A new (to me) Galanthus cultivar, one of three single bulbs which constituted my only non-clearance sale bulb purchases this fall. This is 'Lady Beatrix Stanley' and it's double, although one has to wonder why that matters in a flower that's so close to the ground.
A Cyclamen coum plant raised from a batch of seeds purchased from Seneca Hill a few years back. I'm glad I got them then, since Ellen has since stopped selling cyclamen seed as part of her retail operation. Although C. hederifolium does pretty well in the open garden here, my only success with coum has been in raised beds or large outdoor planters, where this one resides. I covered it with a sheet of spun-bonded row cover last weekend, although that probably isn't necessary, even with these temperatures.

I'm just turning a blind eye to things right now, being thankful (?) for the forced inside time. I'm actually reading a few great books, something I've done less and less as the computer has taken over my indoor time. Garden Open Today and Garden Open Tomorrow by Beverley Nichols are as entertaining as they've always been reputed to be, and Planthropology, by Ken Druse, is spectacular eye candy, even for the non-gardener. By far my favorite, which was purchased as a consolation prize when Snowdrops: a Monograph became too rich for my blood (I just couldn't justify paying over $100 for it), is Buried Treasures: Finding and Growing the World's Choicest Bulbs by Janis Ruksans. It's not a picture book; rather, it contains tons of first-hand growing information gleaned from years of raising bulbs under nursery conditions in Latvia, of all places. Strangely, Ruksans's climate and growing conditions correspond to mine in many ways, so I'm finding it extremely informative and enjoyable.

So who knows? Maybe the Christmas tree will come down today, that back bedroom will be cleaned out, or the freezer will get defrosted. Those are noble aspirations, but I wouldn't bank on any of them actually happening - there are still flats containing hundreds of Bletilla and Sinningia seedlings under lights in the garage needing attention, not to mention a cramped Begonia prismatocarpa hybrid ('Buttercup') screaming to be liberated from the gigantic boiling flask terrarium in which it's been imprisoned for two years now...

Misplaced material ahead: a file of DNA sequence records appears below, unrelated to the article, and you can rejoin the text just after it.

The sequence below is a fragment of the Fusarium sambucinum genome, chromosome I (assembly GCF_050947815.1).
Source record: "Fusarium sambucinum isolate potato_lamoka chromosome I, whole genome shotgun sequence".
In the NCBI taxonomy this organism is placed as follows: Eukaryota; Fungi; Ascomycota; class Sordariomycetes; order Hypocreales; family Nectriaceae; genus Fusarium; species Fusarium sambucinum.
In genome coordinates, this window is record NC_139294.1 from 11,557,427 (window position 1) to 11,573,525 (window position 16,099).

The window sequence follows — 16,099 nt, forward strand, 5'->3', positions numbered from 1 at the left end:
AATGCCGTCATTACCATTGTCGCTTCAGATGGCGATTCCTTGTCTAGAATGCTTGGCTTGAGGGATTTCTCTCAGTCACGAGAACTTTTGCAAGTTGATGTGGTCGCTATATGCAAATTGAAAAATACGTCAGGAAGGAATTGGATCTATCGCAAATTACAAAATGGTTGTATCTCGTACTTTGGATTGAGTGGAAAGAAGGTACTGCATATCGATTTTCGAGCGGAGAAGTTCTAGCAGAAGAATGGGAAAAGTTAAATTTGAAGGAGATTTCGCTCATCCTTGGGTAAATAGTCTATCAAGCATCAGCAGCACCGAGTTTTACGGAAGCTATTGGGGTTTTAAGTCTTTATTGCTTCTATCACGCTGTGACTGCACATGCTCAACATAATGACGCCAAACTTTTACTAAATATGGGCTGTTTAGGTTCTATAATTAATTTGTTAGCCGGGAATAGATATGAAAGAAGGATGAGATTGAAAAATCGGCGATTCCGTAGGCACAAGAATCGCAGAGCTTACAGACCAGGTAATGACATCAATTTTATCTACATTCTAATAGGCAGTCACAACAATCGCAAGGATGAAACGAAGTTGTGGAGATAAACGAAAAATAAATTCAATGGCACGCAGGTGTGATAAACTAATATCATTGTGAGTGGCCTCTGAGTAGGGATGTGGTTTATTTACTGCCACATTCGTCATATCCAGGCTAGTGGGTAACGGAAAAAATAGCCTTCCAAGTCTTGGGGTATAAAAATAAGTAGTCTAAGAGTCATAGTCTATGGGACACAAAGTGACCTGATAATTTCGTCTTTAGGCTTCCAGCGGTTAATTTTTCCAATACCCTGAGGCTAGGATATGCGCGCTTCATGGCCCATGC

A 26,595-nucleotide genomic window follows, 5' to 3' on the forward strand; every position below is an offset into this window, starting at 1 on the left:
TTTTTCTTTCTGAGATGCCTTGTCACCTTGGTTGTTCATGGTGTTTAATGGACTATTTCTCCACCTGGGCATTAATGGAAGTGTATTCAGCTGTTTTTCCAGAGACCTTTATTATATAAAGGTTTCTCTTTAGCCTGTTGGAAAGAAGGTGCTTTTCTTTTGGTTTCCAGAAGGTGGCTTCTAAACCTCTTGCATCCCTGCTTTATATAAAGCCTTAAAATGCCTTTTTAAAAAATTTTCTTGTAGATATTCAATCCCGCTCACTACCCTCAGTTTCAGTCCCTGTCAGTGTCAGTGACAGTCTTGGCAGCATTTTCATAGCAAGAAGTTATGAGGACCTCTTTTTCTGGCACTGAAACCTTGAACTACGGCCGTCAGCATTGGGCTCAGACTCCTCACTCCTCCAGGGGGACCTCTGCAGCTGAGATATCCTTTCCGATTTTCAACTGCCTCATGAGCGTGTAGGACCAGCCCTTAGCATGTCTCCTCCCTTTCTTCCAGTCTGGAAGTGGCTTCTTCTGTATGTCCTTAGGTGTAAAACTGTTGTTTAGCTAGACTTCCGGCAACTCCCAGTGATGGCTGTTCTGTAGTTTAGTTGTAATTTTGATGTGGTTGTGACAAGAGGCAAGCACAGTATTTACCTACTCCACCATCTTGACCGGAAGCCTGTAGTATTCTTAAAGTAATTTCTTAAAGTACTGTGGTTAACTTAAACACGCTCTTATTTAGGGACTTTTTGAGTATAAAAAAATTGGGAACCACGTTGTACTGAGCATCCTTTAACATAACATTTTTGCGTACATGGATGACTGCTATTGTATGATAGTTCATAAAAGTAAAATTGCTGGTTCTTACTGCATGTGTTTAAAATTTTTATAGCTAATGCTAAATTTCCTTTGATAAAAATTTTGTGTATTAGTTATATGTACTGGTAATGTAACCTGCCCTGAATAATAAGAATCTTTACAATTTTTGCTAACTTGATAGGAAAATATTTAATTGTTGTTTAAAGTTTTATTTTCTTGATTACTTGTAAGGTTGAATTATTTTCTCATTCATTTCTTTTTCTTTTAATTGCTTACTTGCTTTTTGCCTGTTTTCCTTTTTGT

8 comments:

joco said...
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joco said...

The scale thing: I cut our grape vine back to the ground two years ago and just like you said about the camellias: the scale infestation has't come back and the vine is healthier than ever.

Les said...

Drastic measure that scale cure. I would need to be sedated while someone else did it.

Jeff said...

I know - it's kind of like the way I had to leave the kitchen last night after a party while Ron put the remainder of the chocolate fondue down the garbage disposal. I would have forced him to stop and wrestled the bowl from his hands (I develop superhuman strength where food is involved) had I stayed in the room!

Phillip M said...

How can you possibly get that begonia out of the flask?!?

Jeff said...

Hey Phillip! It's good to hear from you. The begonia...hmmmm...I found a tool at Northern Tools, etc...(one of my favorite places, btw) called a wire puller. It has a long, flexible wire shaft with a button on top which extends four little wire "grippers" out of the hollow end. My plan is to get them around the crown of the plant and maneuver it somehow through the neck of the flask, although I suspect I'll have to chop it into pieces first (the plant, not the bottle). I know there'll be some serious damage, but it'll grow back, and I might get some extra plants out of the deal. It's hard to figure out what to plant in that flask, since it's only about a foot in diameter in lots of things outgrow it, as has this "miniature" begonia. Wish me luck!

Phillip M said...

Good Luck!

disa said...